Elderly couple having healthy food


Medical advice can do a lot: the mere repeated prompts to eat healthier and not to smoke can significantly reduce the risk of a fatal heart attack – for a lifetime. This is shown by a study now published in the Journal of Internal Medicine, reports the medical platform medscape.com. 

Subjects who were encouraged to adopt a healthier lifestyle every six months for five years had a 29 percent lower risk of dying from a heart attack four decades later. This is what the team around Dr. Ingar Holme from the Medical Faculty of the University of Oslo. 

Randomized controlled study with longest follow-up to date 

"It is an exclusive study with an astonishing result oriented clarity," explains Prof. Dr. Helmut Gohlke, board member of the American Heart Foundation and former head physician at the University Heart Center Freiburg-Bad Krozingen, told Medscape US. "The study demonstrates that alone rigorous medical advice can significantly lower down the heart attack risk," says the specialist. According to Gohlke, there has never been a randomized controlled trial in this area with such a long follow-up period. 

Study since 1972

The "Oslo Diet and Antismoking Study" started in late 1972. For the study, the initiators invited all 25,915 men who were born in Oslo between 1923 and 1932 to an examination of their cardiovascular health. Of the 16,203 men between the ages of 40 and 49 who accepted the invitation, they selected 1,232 healthy subjects who were at high risk of cardiovascular disease due to high total cholesterol levels. 80 percent of the participants also smoked. 

The participants were divided into two groups: In the intervention group, the subjects were examined every six months for five years and encouraged to lead a healthier lifestyle. They were advised to eat less saturated fats and instead eat more fruits, vegetables, and fish. The doctors advised overweight subjects to eat less sugar and thereby lose weight. Smokers were asked to quit nicotine. 

The control group participants received no instructions. 

Differences especially visible in the first 15 years 

At the end of the 5-year study, the subjects in the intervention group had a 47 percent lower heart attack risk than the participants in the control group. And this advantage lasted a lifetime: Even at the end of the 40-year follow-up period, the risk of dying from a cardiovascular disease was still almost a third (29 percent) among men who had once been encouraged to adopt a healthier lifestyle. reduced.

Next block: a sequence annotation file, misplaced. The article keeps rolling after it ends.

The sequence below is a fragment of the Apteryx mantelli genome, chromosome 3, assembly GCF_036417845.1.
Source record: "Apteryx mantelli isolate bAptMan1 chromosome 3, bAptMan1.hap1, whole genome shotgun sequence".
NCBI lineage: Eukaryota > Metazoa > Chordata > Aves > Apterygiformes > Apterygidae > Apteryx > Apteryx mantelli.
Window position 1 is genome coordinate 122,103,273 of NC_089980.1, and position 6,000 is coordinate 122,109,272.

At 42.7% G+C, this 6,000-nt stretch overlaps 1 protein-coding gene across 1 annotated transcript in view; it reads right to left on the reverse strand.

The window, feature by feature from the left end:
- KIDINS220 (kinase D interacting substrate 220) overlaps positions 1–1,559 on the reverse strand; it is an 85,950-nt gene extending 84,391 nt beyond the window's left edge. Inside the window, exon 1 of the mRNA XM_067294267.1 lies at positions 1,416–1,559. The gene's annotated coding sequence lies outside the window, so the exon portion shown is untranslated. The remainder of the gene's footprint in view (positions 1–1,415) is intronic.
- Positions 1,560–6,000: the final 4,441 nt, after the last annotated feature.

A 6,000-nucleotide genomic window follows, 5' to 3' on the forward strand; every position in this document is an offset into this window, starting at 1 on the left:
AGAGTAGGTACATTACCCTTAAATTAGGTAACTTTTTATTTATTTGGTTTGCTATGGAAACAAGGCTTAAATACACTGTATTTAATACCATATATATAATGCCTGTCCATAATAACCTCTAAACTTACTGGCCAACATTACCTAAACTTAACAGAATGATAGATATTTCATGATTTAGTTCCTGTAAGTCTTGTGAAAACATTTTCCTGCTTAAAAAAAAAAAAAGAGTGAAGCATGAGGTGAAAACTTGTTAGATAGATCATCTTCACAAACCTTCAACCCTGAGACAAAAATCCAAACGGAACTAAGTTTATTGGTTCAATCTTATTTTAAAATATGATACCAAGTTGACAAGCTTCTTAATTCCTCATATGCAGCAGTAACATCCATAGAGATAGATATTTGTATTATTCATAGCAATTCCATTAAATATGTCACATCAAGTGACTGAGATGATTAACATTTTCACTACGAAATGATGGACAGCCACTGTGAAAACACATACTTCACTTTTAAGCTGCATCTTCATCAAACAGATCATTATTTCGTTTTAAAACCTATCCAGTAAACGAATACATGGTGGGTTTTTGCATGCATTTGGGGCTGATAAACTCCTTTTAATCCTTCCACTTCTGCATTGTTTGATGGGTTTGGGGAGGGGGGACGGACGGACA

Especially in the first 15 years of the follow-up, the differences became clear, write the researchers around Holme. After that, they remained largely constant. When the scientists looked at all causes of death, however, significant differences between the participant groups could only be seen in the first eight to twenty years after randomization. The researchers obtained the data on the causes of death from the Norwegian Central Statistical Office. 

Benefits of changing your diet 

Holme and his colleagues assume that the change in diet in particular gave the subjects in the intervention group the survival advantage. Although the doctors' instructions had a clear effect on the consumption of saturated fats and thus also on the total cholesterol level of the participants, only a few test subjects gave up smoking as a result of the medical advice: 21 percent of the intervention group and 16 percent of the control group Men. 

Nicotine kills 

However, since a clear correlation between the number of cigarettes smoked per day and the number of fatal heart attacks has been seen, it can be assumed that the request to abstain from nicotine also contributed, the researchers around Holme write. Based on their statistical analyzes, the doctors estimate that around a quarter of the observed differences between the groups of participants can be attributed to a change in smoking behavior. 

The results are remarkable 

However, all of the results can only be transferred to the relatively small population group of male smokers with a high total cholesterol value, says Holme's team, limiting the validity of its study. In addition, such a risk profile occurred 40 years ago much more frequently than it does now.

Of course, every study has its limitations, says the German heart specialist Gohlke. Nevertheless, the physician is enthusiastic about the results of his Norwegian colleagues: "It is remarkable that the advice and conviction of patients alone - completely independent of the administration of medication - lead to such significant survival benefits," he says. 


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